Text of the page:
Squeak includes an implementation of promises, and this library uses them for RPC between actors.
Promises are values representing a “future value or error”. Each promise holds two collections of callbacks: one set to invoke if the promise “resolves” to a value; and another to invoke if the promise is “rejected” with an error.
They are useful for representing eventual completions of asynchronous tasks such as RPC.
Squeak’s promises follow the Promises/A+ specification as far as is possible within Squeak’s unique context.
More information on promises generally:
- Wikipedia on Futures and Promises
- Promises/A+ specification
Promises from interactions with Actors
ActorRequest includes a
Promise object (specifically, an
The promise is used by the callee to reply to the caller with either a
value or an error, and by the caller to wait for and retrieve the
value or error.
p is a
Promise object, then
p isResolved, then
p valueis its value; otherwise
p isRejected, then
p erroris its error value; otherwise
pis neither resolved nor rejected, then
Waiting for a promise to be resolved or rejected
Promise >> #wait,
Promise >> #waitTimeoutMSecs:, and
ActorPromise >> #waitFor:ifTimedOut: to block until a promise is
either resolved or rejected.
p valueas soon as
pis resolved, or signals
p waitTimeoutMSecs: mswaits for at most
pto become resolved or rejected. It returns
pis resolved, and
pis rejected or the timeout expires.
p waitFor: ms ifTimedOut: aBlockwaits for at most
pto become resolved or rejected. It returns
pis resolved, signals
pis rejected, or returns
aBlock valueif the timeout expires.
Adding a continuation to a Promise
Use the operator
>>= to attach a continuation to a
(some operationYieldingAPromise) >>= [:v | v + 1]
In this example, a continuation block
[:v | v + 1] is attached to
the promise returned by
#operationYieldingAPromise—call it “promise
A”—and a new promise, “promise B” is returned.
Make sure to use
bindActor in conjunction with
>>= if your
continuation is supposed to run “inside” your actor.
When promise A is resolved with a value, the continuation block is invoked, and its result is used to resolve promise B.
If promise A is rejected, promise B is also rejected (with the error value from promise A).
>>= operator takes advantage of Smalltalk’s left-associativity
of binary operators, allowing “stacking” of continuations:
(some operationYieldingAPromise) >>= [:v | v + 1] >>= [:v | v * 99]
>>= operator is punningly, though inaccurately, named after the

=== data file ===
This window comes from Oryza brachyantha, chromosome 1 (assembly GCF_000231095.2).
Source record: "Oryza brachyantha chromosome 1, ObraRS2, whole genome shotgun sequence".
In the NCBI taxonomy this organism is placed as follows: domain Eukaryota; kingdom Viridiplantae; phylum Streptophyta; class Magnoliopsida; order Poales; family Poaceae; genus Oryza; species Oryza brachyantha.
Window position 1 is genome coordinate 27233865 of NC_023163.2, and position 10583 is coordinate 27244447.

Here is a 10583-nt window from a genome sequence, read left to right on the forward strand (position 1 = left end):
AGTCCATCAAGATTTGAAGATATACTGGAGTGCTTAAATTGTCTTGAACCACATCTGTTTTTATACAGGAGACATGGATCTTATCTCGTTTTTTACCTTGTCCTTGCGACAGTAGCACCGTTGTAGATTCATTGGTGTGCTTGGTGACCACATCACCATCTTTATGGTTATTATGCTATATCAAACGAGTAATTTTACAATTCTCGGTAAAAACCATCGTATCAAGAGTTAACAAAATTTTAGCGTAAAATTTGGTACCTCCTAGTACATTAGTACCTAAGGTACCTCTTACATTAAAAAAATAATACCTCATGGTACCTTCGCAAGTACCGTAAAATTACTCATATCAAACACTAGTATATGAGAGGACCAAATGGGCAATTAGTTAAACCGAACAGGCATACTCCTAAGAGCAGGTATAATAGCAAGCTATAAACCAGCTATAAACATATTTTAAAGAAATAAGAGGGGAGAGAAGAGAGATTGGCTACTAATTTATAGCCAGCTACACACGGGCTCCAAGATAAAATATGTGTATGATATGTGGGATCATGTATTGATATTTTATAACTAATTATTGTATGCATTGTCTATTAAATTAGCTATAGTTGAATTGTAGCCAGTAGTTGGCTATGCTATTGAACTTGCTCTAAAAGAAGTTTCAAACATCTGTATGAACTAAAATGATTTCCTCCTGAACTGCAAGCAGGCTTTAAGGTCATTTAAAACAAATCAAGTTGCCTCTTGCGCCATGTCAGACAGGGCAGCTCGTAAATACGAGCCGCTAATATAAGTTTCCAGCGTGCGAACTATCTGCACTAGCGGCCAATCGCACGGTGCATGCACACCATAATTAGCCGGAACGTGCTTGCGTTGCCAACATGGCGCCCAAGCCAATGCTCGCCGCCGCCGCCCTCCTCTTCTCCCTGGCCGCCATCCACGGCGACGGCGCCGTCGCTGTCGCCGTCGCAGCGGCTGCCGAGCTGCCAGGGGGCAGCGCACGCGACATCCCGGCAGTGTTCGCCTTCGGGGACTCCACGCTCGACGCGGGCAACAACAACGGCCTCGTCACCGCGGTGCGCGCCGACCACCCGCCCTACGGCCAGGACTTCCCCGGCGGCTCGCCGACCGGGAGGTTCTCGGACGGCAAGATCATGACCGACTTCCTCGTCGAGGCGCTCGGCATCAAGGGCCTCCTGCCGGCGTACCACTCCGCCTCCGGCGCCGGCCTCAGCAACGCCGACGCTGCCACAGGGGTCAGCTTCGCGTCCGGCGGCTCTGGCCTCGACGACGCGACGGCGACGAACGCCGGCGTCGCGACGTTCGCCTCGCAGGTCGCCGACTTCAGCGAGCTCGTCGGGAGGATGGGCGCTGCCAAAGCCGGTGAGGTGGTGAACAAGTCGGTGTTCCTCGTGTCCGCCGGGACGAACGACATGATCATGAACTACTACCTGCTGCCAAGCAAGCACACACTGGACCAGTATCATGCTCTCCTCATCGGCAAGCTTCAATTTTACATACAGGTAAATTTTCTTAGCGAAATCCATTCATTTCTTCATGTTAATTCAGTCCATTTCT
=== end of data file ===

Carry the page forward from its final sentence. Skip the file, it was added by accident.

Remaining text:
monadic bind operator seen in some functional programming languages.
It’s not quite a bind operator for the same reason that
then isn’t a
bind operator in Promises/A+. It’s an
odd, reflective hybrid of bind and
Where and when do handlers run?
By default, callbacks registered with a
Promise run in the process
that is resolving or rejecting the promise.
In an actor system, this is often not the right thing.
For example, consider the following method on a behavior object:
doSomethingWith: anActorProxy (anActorProxy compute) >>= [:result | self pvtHandleResult: result]
When the promise returned by
compute resolves, the continuation
block will execute.
However, the private method of the calling actor will run as part of
the called actor’s process! If the calling actor—that is, the one
doSomethingWith:—happens to be running at the same
time, we have a race condition.
BlockClosure >> #bindActor to transform an 0-ary or 1-ary block
into an equivalent object that ensures that the block will run as part
of the actor that called
A correct version of the incorrect example above:
doSomethingWith: anActorProxy (anActorProxy doSomething) >>= [:result | self pvtHandleResult: result] bindActor
Could we design a general mechanism that avoids this kind of problem?
What about storing an optional
Process along with each resolver and
rejecter in a
Promise instance? If a
Process slot is non-
we’d have some method like
executePromiseCallback: aBlock with:
aValue on various kinds of
Process that automatically did the right
thing. If a
Process slot is
nil, the callback would be executed on
the process that happened to be running at the time.
It specifically uses instances of
ActorPromise, which inherits from
Promise class included with Squeak.
ActorPromise augments the default
Promise waiting behavior with
special treatment of
ActorProcesses, which must continue to receive
system-level messages while they wait.
It relies on the fact that just such a system-level message is the
means by which each request is answered. This ensures that the waiting
ActorProcess is woken up when the promise becomes fulfilled.